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When the Tour of Oman first ran in 2010 it was as much a press junket designed to promote the nation as a tourist destination as it was a race.
In the early editions, a local guide would take journalists on cultural excursions, visiting places of significance like the Grand Mosque, which inside features high ceilings decorated in mosaics so intricate they could be mistaken for paintings. There was a trip to a souk where bartering is part of the attraction for ex-pats, and journalists stayed in opulent hotels.
In addition, the goal was to promote cycling in Oman, and at the 11th edition, in which Jan Hirt (Intermarché-Wanty-Gobert Matériaux) won on Tuesday, this goal was realized, with an Omani national team competing for the first time.
To say the seven-man team was inexperienced compared to the rest of the field that included seven WorldTour squads and a smattering of Tour de France stage winners, would be an understatement.
“They don’t have a lot of experience. They participated before this tour in two tours only … Before that, they don’t participate,” sports director Mohamed Walid Zemini said.
Added to that was the young average age of the seven riders who started their home race.
“We have four riders under-23 in this team,” Zemini continued.
The squad commenced the tour with a full contingent, aiming to feature in breakaways and achieved that, losing only one man along the way.
Mohammed Al-Wahibi was part of the three-man escape that animated stage one, which Fernando Gaviria (UAE Team Emirates) claimed. He failed to get across on stage two but was one of seven riders that attacked from the gun on stage six, and led for a time before the race ultimately was decided by a bunch sprint. His teammate Abdulrahman Al Yaqoobi had a concerted crack at making the early break on the queen stage to Green Mountain but couldn’t quite get there, not through a lack of trying.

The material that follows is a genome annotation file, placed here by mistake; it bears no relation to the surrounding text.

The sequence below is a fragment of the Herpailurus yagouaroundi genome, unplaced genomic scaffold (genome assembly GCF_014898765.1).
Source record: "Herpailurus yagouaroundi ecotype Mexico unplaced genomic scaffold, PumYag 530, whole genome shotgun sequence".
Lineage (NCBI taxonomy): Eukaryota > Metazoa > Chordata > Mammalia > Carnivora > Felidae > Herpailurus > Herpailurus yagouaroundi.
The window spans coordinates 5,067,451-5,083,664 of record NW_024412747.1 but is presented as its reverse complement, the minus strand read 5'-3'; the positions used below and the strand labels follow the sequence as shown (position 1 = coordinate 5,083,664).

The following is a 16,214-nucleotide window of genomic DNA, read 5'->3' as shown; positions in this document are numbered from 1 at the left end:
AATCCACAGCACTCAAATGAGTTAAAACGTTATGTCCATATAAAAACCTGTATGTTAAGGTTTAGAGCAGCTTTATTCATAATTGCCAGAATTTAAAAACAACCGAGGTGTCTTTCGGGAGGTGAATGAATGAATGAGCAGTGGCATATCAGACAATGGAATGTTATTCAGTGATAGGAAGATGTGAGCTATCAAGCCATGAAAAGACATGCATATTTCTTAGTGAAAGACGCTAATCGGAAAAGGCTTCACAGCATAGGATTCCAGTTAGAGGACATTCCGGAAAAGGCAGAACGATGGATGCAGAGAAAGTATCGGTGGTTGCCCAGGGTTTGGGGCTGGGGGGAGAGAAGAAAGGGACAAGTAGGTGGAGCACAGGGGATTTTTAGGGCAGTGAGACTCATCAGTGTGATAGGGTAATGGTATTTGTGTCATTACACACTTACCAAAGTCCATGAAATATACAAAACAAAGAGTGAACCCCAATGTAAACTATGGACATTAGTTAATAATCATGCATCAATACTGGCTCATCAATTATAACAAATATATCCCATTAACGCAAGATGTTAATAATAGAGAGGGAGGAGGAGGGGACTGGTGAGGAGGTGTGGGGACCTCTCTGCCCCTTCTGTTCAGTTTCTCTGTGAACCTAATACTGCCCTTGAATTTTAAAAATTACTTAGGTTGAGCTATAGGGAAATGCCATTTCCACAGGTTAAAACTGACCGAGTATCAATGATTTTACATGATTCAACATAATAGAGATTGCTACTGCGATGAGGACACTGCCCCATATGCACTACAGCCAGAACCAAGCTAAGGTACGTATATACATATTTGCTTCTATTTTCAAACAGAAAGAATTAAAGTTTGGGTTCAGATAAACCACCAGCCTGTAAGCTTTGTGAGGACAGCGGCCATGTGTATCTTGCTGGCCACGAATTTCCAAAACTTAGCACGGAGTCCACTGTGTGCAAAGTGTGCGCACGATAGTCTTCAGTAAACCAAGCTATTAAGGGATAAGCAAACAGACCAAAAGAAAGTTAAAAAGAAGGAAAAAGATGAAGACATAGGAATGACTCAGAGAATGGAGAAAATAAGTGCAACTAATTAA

“It’s very important for the young rider to finish the tour and we make a plan to show our team jersey,” said Zemini.
On Tuesday, the team was among the last to finish the stage, riding together as they had throughout the whole event.
They struggled to keep up with the pace of the race sometimes, and in the climbing stages were often off the back. But they rode together with diligent perseverance, two here, four there, and a team car or race vehicle followed behind.
Even though they knew they were not at the same level as the other competitors they tried to animate the race, and, more than that, they finished it.
On Green Mountain, one rider pulled up past the finish line, his power meter was drenched in either water he’d poured over himself, or sweat, coughing sporadically from the effort.
But it was worth it.
On Tuesday the team, set up at the start under shade, the smell of Deep Heat or a similar sports balm carrying through the air and were all smiles as they posed for photos with their national flag.
“They are very surprised by the level. After [the] surprise they enjoyed being there,” Zemini said. “[They’re] a little bit tired!”
This season the team is set to compete at the Asia Championships before traveling to race in Tajikistan in March, with talk of a visit to one of cycling’s homelands, France, also on the agenda.
They didn’t take home trophies, but the Omani team earned a regular, “Allez, allez, allez,” from the sidelines, and a collective chapeau.